Using the same value on both sides of a binary operator is a code defect. In the case of logical operators, it is either a copy/paste error and,
therefore, a bug, or it is simply duplicated code and should be simplified. In the case of bitwise operators and most binary mathematical operators,
having the same value on both sides of an operator yields predictable results and should be simplified as well.

### Noncompliant code example

if ( a == a ) { // always true
doZ();
}
if ( a != a ) { // always false
doY();
}
if ( a == b && a == b ) { // if the first one is true, the second one is too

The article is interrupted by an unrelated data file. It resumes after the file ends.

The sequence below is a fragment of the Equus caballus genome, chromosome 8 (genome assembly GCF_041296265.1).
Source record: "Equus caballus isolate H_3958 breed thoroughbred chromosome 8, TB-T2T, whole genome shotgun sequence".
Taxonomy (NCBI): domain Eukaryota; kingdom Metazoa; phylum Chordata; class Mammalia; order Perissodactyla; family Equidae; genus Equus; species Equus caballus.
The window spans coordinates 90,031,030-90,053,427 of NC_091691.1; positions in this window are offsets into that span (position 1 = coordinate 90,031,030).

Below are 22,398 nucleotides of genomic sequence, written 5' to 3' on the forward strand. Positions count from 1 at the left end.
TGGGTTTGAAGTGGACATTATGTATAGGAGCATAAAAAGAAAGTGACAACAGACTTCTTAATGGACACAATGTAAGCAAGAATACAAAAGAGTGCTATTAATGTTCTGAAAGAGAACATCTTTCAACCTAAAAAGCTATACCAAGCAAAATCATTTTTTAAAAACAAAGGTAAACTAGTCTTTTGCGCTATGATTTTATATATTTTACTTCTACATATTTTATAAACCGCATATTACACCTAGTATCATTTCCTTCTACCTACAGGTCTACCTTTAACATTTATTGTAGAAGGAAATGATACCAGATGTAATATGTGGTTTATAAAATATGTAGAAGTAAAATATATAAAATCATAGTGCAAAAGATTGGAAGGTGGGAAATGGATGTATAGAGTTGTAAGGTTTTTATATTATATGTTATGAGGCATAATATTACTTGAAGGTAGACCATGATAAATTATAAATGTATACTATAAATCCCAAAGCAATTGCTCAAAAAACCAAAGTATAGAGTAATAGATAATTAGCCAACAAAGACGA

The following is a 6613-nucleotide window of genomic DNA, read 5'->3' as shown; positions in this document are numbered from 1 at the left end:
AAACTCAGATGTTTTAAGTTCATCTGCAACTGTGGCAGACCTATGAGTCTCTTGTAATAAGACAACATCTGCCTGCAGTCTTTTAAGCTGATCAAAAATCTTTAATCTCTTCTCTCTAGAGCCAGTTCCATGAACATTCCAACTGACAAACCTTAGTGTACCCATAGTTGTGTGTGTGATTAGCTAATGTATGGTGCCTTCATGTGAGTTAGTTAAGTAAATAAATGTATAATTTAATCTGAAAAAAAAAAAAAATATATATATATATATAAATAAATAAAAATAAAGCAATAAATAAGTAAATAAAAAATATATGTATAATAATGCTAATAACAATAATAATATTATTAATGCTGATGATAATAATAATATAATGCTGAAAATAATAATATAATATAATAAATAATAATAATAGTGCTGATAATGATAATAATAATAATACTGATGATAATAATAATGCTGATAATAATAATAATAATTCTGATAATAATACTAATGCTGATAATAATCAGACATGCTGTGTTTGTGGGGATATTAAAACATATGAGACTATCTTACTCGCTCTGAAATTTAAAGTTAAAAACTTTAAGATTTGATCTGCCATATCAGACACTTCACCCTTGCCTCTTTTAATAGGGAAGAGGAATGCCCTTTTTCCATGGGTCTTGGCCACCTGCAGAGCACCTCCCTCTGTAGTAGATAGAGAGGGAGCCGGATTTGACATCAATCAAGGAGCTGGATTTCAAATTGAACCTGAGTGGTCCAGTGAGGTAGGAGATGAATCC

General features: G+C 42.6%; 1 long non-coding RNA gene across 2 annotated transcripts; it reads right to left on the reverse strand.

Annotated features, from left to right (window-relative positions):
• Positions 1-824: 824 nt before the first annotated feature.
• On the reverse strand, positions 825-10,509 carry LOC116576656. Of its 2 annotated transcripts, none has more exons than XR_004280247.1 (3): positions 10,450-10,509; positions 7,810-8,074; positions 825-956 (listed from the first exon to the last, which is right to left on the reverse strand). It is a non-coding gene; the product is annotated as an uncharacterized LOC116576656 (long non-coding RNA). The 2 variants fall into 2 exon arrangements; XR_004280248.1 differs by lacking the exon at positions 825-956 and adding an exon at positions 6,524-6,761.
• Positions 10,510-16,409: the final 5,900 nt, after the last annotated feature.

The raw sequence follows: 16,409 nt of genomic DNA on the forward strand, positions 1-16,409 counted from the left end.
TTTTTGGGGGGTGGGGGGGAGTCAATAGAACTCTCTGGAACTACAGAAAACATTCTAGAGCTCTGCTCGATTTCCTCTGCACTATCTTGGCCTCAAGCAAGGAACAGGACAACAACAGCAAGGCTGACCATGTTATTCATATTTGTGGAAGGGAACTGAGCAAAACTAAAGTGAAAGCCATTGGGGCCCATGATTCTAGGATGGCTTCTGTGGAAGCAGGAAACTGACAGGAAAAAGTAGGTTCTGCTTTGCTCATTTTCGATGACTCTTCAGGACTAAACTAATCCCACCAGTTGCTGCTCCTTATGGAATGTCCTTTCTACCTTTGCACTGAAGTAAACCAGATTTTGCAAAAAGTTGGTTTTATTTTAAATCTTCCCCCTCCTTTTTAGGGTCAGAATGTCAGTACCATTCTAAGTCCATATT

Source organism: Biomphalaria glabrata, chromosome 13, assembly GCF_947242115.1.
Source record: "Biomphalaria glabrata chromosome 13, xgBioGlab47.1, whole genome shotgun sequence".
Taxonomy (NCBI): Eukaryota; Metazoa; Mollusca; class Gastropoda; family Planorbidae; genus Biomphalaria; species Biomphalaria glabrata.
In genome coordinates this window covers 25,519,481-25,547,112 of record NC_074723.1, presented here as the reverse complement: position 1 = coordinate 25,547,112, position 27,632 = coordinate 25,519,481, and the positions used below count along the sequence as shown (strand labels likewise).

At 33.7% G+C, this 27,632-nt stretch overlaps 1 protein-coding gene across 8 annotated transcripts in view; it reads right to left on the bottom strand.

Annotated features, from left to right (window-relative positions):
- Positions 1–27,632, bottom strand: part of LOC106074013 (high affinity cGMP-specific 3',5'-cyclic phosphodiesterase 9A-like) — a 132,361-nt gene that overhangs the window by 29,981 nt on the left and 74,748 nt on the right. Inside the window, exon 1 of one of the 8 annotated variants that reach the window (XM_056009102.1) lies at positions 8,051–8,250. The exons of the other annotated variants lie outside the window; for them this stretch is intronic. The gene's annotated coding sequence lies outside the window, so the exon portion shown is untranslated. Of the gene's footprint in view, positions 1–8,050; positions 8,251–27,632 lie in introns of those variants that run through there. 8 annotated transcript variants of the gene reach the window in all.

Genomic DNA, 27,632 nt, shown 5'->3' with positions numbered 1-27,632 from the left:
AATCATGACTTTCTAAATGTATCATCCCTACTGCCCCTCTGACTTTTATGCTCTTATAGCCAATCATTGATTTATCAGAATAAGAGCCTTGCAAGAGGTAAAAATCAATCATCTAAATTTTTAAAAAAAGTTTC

doX();
}
if ( a == b || a == b ) { // if the first one is true, the second one is too
doW();
}
int j = 5 / 5; //always 1
int k = 5 - 5; //always 0
c.equals(c); //always true

### Exceptions

- This rule ignores
`*`

, `+`

, and `=`

.
- The specific case of testing a floating point value against itself is a valid test for
`NaN`

and is therefore ignored.
- Similarly, left-shifting 1 onto 1 is common in the construction of bit masks, and is ignored.

float f;
if(f != f) { //test for NaN value
System.out.println("f is NaN");
}
int i = 1 << 1; // Compliant
int j = a << a; // Noncompliant